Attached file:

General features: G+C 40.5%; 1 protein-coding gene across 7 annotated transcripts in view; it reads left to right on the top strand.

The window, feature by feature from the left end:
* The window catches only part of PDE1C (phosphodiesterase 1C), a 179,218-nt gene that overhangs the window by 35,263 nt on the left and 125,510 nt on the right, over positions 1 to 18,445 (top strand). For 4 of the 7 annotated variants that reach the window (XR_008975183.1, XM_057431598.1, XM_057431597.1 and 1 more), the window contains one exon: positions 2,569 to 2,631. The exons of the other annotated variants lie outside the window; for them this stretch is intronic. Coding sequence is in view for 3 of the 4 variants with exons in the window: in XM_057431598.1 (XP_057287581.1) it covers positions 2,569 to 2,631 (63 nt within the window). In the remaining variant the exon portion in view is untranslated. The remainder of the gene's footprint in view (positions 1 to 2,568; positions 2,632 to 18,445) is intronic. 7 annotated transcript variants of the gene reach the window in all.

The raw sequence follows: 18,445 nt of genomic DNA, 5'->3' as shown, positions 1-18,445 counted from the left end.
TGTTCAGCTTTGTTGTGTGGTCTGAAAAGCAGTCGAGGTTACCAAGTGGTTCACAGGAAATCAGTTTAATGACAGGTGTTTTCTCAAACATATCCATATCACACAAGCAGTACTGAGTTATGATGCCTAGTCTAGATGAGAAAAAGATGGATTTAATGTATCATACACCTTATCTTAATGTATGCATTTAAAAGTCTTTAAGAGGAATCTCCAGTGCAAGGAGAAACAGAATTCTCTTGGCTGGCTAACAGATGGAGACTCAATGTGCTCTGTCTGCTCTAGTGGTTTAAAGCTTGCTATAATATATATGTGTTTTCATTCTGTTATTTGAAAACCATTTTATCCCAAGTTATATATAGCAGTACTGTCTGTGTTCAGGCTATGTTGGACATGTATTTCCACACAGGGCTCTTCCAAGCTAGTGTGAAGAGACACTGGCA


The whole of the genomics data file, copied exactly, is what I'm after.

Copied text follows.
General features: G+C 40.5%; 1 protein-coding gene across 7 annotated transcripts in view; it reads left to right on the top strand.

The window, feature by feature from the left end:
* The window catches only part of PDE1C (phosphodiesterase 1C), a 179,218-nt gene that overhangs the window by 35,263 nt on the left and 125,510 nt on the right, over positions 1 to 18,445 (top strand). For 4 of the 7 annotated variants that reach the window (XR_008975183.1, XM_057431598.1, XM_057431597.1 and 1 more), the window contains one exon: positions 2,569 to 2,631. The exons of the other annotated variants lie outside the window; for them this stretch is intronic. Coding sequence is in view for 3 of the 4 variants with exons in the window: in XM_057431598.1 (XP_057287581.1) it covers positions 2,569 to 2,631 (63 nt within the window). In the remaining variant the exon portion in view is untranslated. The remainder of the gene's footprint in view (positions 1 to 2,568; positions 2,632 to 18,445) is intronic. 7 annotated transcript variants of the gene reach the window in all.

The raw sequence follows: 18,445 nt of genomic DNA, 5'->3' as shown, positions 1-18,445 counted from the left end.
TGTTCAGCTTTGTTGTGTGGTCTGAAAAGCAGTCGAGGTTACCAAGTGGTTCACAGGAAATCAGTTTAATGACAGGTGTTTTCTCAAACATATCCATATCACACAAGCAGTACTGAGTTATGATGCCTAGTCTAGATGAGAAAAAGATGGATTTAATGTATCATACACCTTATCTTAATGTATGCATTTAAAAGTCTTTAAGAGGAATCTCCAGTGCAAGGAGAAACAGAATTCTCTTGGCTGGCTAACAGATGGAGACTCAATGTGCTCTGTCTGCTCTAGTGGTTTAAAGCTTGCTATAATATATATGTGTTTTCATTCTGTTATTTGAAAACCATTTTATCCCAAGTTATATATAGCAGTACTGTCTGTGTTCAGGCTATGTTGGACATGTATTTCCACACAGGGCTCTTCCAAGCTAGTGTGAAGAGACACTGGCA